5. This Pilot’s Heroic Flying Was Seen by His Superiors as “Overaggressive”
Bruce Carr’s superior airmanship that scared an enemy into abandoning his plane and unintentionally killing himself was heroic. Unfortunately, Carr’s superiors refused to give him credit for the downed Bf 109 on the specious reasoning that it had crashed, and not been shot down. He argued that it was his daring pursuit and aggressive flying that had caused the crash. As Carr saw it, he had literally scared the enemy pilot to death, and caused him to kill himself. It did him no good.
Carr was not only denied credit for his first kill, his aggressive airmanship was seen as “overaggressive” by his superiors. So he was transferred to 353rd Squadron, 354th Fighter Group. It was his old squadron’s and fighter group’s loss. Carr fit in better with his new outfit, and became one of the 354th Fighter Group’s top aces. His deadly streak started on June 14th, 1944, when he was credited with a probable kill of a Bf 109 over Normandy, France. Three days later, on the 17th, he shared a kill when he helped another pilot down a Focke-Wulf Fw 190.
Bruce Carr’s daring flying got him noticed, and in August, 1944, he was commissioned a second lieutenant. On September 12th, 1944, Second Lieutenant Carr’s squadron strafed Ju-88 bombers on a German airfield. On the way back, his flight spotted more than 30 Fw 190s two thousand feet below them. The Americans pounced, and in display of daring airmanship, Carr personally shot down three enemy fighters in just a few minutes – an aerial hat trick. He then escorted a fellow American pilot, whose airplane was severely damaged, back to base.
Carr’s heroic exploits that day earned him a Silver Star, America’s third-highest decoration for valor in combat. He became an ace on October 29th, 1944, when he shot down two more Bf 109s over Germany. Four days later, while leading his flight on a strafing run over a German airfield in Czechoslovakia, Carr’s P-51, Angel’s Playmate, was hit by antiaircraft fire. He bailed out from his fatally damaged plane, and parachuted safely to earth. Carr had escaped death in the air. Now he set out to escape Germans on the ground.
Bruce Carr found himself stranded hundreds of miles behind enemy lines. He evaded capture for several days, but the going was rough. Eventually, cold, wet, exhausted, and starving, he decided to surrender. He knew that German airmen treated enemy airmen better than other POWs, so he headed to a Luftwaffe airfield that he had spotted. He made it to the surrounding fence, and decided to hide in adjacent woods that night, then walk up to the front gate and surrender the following morning. However, Carr saw something that made him change his mind: German ground-crew fueling and performing maintenance on an Fw 190 at the edge of a runway, close to his hiding spot.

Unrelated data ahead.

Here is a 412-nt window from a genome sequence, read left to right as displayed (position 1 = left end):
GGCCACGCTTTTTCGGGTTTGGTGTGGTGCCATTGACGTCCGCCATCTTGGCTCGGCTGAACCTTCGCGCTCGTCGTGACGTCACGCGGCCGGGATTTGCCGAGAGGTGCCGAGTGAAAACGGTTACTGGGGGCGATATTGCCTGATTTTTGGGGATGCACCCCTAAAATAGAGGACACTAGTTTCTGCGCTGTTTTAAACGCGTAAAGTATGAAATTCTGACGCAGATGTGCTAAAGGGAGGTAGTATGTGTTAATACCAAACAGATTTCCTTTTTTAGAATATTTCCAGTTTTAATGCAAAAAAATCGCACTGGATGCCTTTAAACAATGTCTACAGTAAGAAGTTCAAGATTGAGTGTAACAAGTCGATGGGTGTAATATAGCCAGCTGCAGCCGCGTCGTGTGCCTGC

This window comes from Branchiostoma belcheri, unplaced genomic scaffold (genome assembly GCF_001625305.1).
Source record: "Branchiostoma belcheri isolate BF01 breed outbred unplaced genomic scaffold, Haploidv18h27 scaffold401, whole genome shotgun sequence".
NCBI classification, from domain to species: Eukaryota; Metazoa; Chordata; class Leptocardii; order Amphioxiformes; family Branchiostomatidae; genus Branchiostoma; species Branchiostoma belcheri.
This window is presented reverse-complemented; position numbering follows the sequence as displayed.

When they were done, the Germans tightened the panels back on the plane and left, leaving it ready for combat the following morning. A plan began to form in Carr’s mind – more heroic than anything he had pulled off thus far. That night, Carr worked up the nerve to sneak up to the enemy fighter, and climbed into its cockpit. He fought off sleep until dawn’s early light allowed him to inspect the instruments. Everything was labeled in German, but there were enough similarities between the German and American cockpits for Carr to guesstimate what did what.
2. This Airman Pulled Off One of the Most Extraordinary and Heroic Escapes of WWII
Bruce Carr found the Fw 190’s starter lever, spent half an hour building up his courage, then pulled it. Nothing happened. German starters worked the other way around. He eventually pushed it forward instead of pull it back, and the fighter’s BMW motor roared to life. Carr dared not risk his escape by wasting any time taxing to and lining up on the runway. Pouring on full throttle, he raced across a corner of the airfield, between two airplane hangars, then over the heads of sleepy and befuddled Germans. Upon reaching Allied territory, ground troops opened fire on the American pilot’s Fw 190.
To avoid friendly fire, Carr flew just above treetop at 350 mph. After flying about 200 miles, he reached his airfield. Unable to deploy the landing gear or communicate via radio, Carr made decided to make an immediate belly landing before his own airfield’s defenses blasted him out of the sky. Military police surrounded the crashed Fw 190, and refused to accept Carr’s word that he was American. It was finally sorted out when the group commander arrived, and identified his missing pilot. Carr’s heroic escapade made him the only Allied pilot to leave on a mission in a P-51, and return in an Fw 190.
After his return, Bruce Carr was promoted to first lieutenant, and was granted a well-deserved leave. However, his heroic escape was not the end of his heroic deeds, and his wartime exploits were far from over. On April 2nd, 1945, First Lieutenant Carr led three other American fighters on a reconnaissance mission, when they spotted 60 German fighters above them. Despite the 15:1 odds against his flight, Carr immediately led an attack. Within minutes, he and his companions downed 15 Germans. Carr personally shot down two Fw 190s, three Bf 109s, and damaged a sixth plane.
That made Carr the European theater’s last ace-in-a-day (somebody who shot down 5 or more enemy planes in a single day). It also earned him a Distinguished Service Cross, the country’s second-highest award for valor. By war’s end, Carr had flown 172 combat missions, scored 15 confirmed air-to-air kills, several more unconfirmed victories, and numerous ground kills. He flew another 57 combat missions during the Korean War, and 286 more in Vietnam, earning a Legion of Merit and Three Distinguished Flying Crosses. He retired from the Air Force as a colonel in 1973, died of prostate cancer in 1998, and is buried in Arlington National Cemetery.
Where Did We Find This Stuff? Some Sources and Further Reading